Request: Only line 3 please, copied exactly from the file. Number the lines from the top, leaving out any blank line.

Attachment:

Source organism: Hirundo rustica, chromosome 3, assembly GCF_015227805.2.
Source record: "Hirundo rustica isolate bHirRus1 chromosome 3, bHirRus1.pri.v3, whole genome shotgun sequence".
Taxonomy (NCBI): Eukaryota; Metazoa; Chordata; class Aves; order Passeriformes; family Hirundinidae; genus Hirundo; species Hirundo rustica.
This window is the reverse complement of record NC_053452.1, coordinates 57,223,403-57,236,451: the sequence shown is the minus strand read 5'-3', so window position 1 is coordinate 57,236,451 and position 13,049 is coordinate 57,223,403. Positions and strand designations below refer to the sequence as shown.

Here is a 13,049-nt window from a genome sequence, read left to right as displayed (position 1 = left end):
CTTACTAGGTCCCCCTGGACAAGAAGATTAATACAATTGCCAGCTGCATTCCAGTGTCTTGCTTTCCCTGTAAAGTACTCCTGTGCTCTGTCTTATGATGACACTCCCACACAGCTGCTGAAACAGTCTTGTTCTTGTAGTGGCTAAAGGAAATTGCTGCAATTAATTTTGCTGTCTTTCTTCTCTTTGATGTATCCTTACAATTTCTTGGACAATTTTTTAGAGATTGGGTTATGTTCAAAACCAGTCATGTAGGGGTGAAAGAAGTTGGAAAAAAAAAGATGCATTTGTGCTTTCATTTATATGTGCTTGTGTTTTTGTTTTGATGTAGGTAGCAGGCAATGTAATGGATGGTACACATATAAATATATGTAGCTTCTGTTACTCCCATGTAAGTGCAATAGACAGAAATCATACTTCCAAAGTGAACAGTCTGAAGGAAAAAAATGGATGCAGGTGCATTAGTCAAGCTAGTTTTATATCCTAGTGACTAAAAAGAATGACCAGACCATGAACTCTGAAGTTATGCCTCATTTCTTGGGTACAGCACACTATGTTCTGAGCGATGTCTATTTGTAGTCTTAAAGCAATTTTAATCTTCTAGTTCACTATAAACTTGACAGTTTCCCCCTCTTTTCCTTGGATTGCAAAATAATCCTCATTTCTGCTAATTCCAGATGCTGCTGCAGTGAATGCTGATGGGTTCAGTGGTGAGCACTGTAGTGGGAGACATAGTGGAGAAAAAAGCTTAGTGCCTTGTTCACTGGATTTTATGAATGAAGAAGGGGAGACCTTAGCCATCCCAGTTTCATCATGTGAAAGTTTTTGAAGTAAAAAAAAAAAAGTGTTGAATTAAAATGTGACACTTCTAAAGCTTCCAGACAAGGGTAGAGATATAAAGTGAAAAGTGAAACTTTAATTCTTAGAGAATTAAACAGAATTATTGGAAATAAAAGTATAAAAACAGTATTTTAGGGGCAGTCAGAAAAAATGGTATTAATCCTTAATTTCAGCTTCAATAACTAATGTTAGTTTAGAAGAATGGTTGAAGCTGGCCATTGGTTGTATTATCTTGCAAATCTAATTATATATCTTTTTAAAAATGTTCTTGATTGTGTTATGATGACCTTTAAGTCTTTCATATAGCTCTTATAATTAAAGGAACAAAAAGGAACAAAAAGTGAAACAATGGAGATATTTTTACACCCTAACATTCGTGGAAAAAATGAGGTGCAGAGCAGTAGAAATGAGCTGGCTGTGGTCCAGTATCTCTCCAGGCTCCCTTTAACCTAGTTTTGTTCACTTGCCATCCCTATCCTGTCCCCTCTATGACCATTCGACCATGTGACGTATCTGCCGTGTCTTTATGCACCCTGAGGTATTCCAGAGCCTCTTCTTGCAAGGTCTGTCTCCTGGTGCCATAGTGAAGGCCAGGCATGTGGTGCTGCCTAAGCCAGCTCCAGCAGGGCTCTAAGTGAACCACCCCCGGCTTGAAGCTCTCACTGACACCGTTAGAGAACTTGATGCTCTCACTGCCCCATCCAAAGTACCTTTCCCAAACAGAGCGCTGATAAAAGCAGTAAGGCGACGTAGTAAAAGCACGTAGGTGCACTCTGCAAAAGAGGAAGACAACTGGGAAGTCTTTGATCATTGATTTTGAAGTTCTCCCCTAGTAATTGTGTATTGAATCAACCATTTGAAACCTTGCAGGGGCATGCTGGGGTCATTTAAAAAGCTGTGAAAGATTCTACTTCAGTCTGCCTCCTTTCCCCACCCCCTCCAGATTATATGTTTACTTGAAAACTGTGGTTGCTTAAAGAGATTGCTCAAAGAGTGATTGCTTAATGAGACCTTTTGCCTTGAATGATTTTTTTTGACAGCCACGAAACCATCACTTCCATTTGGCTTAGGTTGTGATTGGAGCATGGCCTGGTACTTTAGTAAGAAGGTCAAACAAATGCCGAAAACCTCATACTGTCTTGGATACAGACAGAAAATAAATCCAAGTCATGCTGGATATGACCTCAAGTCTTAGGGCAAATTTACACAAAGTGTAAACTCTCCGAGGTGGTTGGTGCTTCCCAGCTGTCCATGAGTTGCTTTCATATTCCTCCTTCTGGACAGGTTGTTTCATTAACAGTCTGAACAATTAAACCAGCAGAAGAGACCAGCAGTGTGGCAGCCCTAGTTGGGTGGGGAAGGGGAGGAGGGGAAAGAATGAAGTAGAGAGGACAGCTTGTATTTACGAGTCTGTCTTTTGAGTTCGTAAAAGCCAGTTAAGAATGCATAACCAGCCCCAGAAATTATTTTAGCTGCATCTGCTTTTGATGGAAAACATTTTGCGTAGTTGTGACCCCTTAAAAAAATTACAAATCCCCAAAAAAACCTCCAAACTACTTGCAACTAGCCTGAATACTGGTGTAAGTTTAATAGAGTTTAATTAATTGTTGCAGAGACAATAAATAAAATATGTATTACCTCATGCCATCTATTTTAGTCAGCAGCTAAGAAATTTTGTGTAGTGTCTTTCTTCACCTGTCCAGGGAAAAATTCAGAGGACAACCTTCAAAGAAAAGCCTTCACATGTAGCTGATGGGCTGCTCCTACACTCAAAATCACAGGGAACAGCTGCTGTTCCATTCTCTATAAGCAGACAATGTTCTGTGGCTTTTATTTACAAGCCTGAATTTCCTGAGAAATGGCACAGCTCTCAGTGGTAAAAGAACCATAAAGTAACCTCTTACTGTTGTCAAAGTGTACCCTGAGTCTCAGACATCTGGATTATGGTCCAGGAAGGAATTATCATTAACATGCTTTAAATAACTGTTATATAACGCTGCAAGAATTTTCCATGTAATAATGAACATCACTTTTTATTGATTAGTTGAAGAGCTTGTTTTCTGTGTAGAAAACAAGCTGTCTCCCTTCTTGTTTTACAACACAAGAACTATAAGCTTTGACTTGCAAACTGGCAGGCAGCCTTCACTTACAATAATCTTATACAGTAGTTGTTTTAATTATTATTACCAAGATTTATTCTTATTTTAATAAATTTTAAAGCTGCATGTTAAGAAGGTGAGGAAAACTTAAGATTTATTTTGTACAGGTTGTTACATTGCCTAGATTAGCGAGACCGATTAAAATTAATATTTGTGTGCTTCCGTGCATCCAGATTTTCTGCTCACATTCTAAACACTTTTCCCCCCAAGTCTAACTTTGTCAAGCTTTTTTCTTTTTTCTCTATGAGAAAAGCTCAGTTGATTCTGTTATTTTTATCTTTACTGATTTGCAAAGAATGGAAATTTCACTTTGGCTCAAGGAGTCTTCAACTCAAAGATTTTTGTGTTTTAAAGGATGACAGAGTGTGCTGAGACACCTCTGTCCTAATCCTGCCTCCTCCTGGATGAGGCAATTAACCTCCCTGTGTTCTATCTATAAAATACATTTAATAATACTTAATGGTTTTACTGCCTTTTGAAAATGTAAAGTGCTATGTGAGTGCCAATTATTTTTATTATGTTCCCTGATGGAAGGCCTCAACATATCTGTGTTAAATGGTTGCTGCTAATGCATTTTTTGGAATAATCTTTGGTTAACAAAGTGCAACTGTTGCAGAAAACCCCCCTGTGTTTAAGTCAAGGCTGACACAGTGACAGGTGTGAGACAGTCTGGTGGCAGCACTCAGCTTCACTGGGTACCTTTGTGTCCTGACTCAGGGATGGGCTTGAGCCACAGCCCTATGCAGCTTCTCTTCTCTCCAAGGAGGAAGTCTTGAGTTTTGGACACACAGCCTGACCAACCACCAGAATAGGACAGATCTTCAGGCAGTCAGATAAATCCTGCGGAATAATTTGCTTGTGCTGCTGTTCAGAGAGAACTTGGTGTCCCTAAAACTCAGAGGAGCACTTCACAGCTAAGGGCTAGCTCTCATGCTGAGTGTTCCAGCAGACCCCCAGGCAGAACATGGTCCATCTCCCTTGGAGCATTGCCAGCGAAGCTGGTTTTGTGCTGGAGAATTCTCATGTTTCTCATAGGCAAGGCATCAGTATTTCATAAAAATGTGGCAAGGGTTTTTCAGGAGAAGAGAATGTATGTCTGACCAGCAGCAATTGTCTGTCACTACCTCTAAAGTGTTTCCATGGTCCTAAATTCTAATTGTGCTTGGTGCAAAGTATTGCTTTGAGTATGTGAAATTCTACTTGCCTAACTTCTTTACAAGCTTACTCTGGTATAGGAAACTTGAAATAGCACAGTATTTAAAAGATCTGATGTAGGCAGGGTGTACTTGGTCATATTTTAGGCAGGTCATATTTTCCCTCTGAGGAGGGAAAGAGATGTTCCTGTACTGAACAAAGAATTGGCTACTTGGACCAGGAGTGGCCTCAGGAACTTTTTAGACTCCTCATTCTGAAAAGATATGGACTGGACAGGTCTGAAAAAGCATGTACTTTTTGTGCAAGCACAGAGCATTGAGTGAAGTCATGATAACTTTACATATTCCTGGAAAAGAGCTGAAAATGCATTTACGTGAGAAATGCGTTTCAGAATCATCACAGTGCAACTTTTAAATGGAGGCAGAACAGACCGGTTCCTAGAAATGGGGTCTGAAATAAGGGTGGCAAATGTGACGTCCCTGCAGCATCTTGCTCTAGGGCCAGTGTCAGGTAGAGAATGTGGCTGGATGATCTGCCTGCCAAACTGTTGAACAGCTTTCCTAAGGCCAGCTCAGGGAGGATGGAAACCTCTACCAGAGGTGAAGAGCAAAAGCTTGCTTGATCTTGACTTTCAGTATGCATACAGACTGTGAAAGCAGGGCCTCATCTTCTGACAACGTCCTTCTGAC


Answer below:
Taxonomy (NCBI): Eukaryota; Metazoa; Chordata; class Aves; order Passeriformes; family Hirundinidae; genus Hirundo; species Hirundo rustica.